Texting while driving triggers a drug-like brain boost

Tuesday July 3, 2018

Many drivers – adults as well as teens — find it impossible to ignore an incoming text message. Intellectually, they know it can wait. They know that texting while driving is illegal and dangerous. Yet they do it anyway.

An expert on technology addictions explains that texting releases dopamine, the same brain chemical triggered by eating, having sex, playing video games and other pleasures. The compulsion to answer the “ping” – and get that dopamine fix – overrides drivers’ better judgment. Sometimes with tragic results.

Is texting while driving an addiction?

David Greenfeld is a professor of psychiatry at the University of Connecticut and founder of the Center for Internet And Technology Addiction. He believes that texting and smartphone apps like SnapChat are dangerously addictive because of how our brains work.

An incoming text triggers a teaser shot of dopamine, the same chemical associated with the “high” from drugs, alcohol and gambling. Drivers anticipate the rush they will get from the text message and want to keep the good feelings coming. The problem is that stimulating the dopamine receptors suppresses the “logic board” part of the brain that tells us that texting while driving is a bad idea.

Public safety campaigns aren’t working

In a 2013 survey sponsored by AT&T, nearly 100 percent of adults said they know texting and driving is wrong, yet 50 percent admitted they do it. Five years later, the problem is just as rampant, despite new laws, stiffer penalties and widely publicized fatalities.

Researchers and entrepreneurs are searching for workarounds to fool or override the brain to help drivers refrain from texting behind the wheel.

  • Education of young drivers is important. Habits are easier to break before they become full-blown addictions.
  • Technology is available to turn off the incoming “pings” or disable social media apps altogether while the car is in motion.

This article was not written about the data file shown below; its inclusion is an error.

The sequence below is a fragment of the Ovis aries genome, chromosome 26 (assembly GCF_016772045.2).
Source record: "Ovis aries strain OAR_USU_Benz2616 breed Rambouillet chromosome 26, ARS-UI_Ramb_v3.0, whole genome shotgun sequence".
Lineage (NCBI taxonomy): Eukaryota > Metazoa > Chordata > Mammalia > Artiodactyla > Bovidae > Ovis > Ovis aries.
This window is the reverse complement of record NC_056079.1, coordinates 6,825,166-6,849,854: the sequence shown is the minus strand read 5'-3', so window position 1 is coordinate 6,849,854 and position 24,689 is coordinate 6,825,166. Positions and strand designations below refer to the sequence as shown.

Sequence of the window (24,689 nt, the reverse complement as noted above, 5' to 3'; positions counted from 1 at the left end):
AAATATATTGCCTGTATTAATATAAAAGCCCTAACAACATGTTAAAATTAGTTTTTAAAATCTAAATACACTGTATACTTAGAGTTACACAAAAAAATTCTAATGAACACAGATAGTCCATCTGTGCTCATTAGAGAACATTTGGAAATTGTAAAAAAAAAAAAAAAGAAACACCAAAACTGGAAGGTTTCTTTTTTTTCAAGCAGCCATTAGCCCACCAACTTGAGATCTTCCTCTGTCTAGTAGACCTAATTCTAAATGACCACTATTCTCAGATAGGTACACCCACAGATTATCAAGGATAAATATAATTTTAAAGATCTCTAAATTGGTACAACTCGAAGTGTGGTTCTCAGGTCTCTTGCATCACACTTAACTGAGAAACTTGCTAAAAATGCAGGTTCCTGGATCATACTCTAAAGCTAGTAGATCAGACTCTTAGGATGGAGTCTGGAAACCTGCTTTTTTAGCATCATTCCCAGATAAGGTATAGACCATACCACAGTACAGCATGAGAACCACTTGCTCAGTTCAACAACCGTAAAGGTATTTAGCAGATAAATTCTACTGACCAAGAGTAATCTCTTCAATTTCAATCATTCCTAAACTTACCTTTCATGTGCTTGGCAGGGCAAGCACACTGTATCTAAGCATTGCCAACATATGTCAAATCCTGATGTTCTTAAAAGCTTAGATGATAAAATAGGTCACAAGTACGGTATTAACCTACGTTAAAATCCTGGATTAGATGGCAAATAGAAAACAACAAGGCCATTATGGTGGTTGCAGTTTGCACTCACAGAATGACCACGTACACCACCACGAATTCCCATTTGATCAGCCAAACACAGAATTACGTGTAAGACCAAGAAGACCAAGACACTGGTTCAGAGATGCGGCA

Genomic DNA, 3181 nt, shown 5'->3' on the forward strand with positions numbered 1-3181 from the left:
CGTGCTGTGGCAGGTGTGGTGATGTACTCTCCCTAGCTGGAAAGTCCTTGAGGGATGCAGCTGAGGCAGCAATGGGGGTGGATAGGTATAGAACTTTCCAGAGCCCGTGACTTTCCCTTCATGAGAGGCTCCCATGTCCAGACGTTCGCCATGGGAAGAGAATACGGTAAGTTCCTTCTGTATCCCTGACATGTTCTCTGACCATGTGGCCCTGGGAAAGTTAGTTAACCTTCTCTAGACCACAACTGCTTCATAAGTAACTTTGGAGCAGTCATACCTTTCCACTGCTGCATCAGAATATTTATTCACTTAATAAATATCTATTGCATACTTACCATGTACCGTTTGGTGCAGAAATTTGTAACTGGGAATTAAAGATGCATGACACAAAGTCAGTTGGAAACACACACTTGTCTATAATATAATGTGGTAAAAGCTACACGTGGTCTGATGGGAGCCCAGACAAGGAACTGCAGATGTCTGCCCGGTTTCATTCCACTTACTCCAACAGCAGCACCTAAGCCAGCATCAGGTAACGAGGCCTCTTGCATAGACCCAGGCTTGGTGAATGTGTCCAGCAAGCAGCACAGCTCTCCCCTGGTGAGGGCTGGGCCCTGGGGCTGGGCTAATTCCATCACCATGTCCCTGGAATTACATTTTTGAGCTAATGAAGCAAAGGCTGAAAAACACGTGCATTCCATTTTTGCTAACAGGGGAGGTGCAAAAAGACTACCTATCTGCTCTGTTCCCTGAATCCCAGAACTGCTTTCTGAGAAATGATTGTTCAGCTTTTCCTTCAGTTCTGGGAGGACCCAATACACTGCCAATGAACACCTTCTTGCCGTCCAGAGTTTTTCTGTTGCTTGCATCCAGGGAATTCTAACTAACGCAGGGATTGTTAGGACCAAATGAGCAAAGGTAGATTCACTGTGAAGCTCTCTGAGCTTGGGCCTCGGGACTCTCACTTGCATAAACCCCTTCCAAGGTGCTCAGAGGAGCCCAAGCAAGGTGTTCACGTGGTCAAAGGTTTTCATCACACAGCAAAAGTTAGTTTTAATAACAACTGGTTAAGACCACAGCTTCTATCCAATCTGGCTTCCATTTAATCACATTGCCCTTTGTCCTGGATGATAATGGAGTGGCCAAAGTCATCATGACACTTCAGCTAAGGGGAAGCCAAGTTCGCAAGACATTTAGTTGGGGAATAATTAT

• Drivers need to support each other through no-texting pledges and maybe “Texters Anonymous” groups for those who struggle with the compulsion to text and drive.

Have you given up texting while driving?

Get in Touch

Schedule a Free Initial Consultation

At Kennedy, Johnson, Schwab & Roberge, L.L.C., we handle all cases on a contingency fee basis. This means that we do not get paid unless and until you receive a settlement or a jury award.

Schedule a free, confidential consultation with a skilled Connecticut personal injury lawyer today.

News & insights
Wrong Way Accidents: What They Are and How They Occur
Insights

Wrong Way Accidents: What They Are and How They Occur

23

January
2023

Crosswalk Laws in Connecticut
Articles

Crosswalk Laws in Connecticut

6

January
2023

How Long Do You Have To File a Medical Malpractice Lawsuit?
Articles

How Long Do You Have To File a Medical Malpractice Lawsuit?

5

December
2022

Where Does Liability Fall in a Scaffolding Accident?
Articles

Where Does Liability Fall in a Scaffolding Accident?

23

November
2022

The Leading Causes of Intersection Accidents
Articles

The Leading Causes of Intersection Accidents

18

November
2022

Articles

How Do We Define Professional Negligence?

15

November
2022

Tips to Stay Safe on Halloween
Insights

Tips to Stay Safe on Halloween

28

October
2022

News

Stephanie Z. Roberge Named 2023 Best Lawyers® “Lawyer of the Year” in the New Haven Area

13

October
2022

Wrongful Death Lawsuits: How to Get the Compensation You Deserve
Articles

Wrongful Death Lawsuits: How to Get the Compensation You Deserve

5

October
2022

News

Kennedy Johnson Schwab & Roberge Ranked in 2023 “Best Law Firms”

9

September
2022